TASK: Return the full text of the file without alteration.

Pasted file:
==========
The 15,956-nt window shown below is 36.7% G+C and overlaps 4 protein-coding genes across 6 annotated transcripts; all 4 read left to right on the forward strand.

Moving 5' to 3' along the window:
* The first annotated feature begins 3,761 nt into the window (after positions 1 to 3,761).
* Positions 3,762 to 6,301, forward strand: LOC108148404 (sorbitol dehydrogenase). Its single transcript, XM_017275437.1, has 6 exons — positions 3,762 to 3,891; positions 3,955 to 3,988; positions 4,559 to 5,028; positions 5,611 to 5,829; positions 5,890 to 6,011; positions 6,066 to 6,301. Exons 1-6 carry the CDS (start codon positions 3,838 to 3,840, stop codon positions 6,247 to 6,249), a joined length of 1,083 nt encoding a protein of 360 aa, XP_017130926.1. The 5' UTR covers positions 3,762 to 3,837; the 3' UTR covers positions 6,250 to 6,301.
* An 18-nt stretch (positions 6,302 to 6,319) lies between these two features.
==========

The 15,956-nt window shown below is 36.7% G+C and overlaps 4 protein-coding genes across 6 annotated transcripts; all 4 read left to right on the forward strand.

Moving 5' to 3' along the window:
* The first annotated feature begins 3,761 nt into the window (after positions 1 to 3,761).
* Positions 3,762 to 6,301, forward strand: LOC108148404 (sorbitol dehydrogenase). Its single transcript, XM_017275437.1, has 6 exons — positions 3,762 to 3,891; positions 3,955 to 3,988; positions 4,559 to 5,028; positions 5,611 to 5,829; positions 5,890 to 6,011; positions 6,066 to 6,301. Exons 1-6 carry the CDS (start codon positions 3,838 to 3,840, stop codon positions 6,247 to 6,249), a joined length of 1,083 nt encoding a protein of 360 aa, XP_017130926.1. The 5' UTR covers positions 3,762 to 3,837; the 3' UTR covers positions 6,250 to 6,301.
* An 18-nt stretch (positions 6,302 to 6,319) lies between these two features.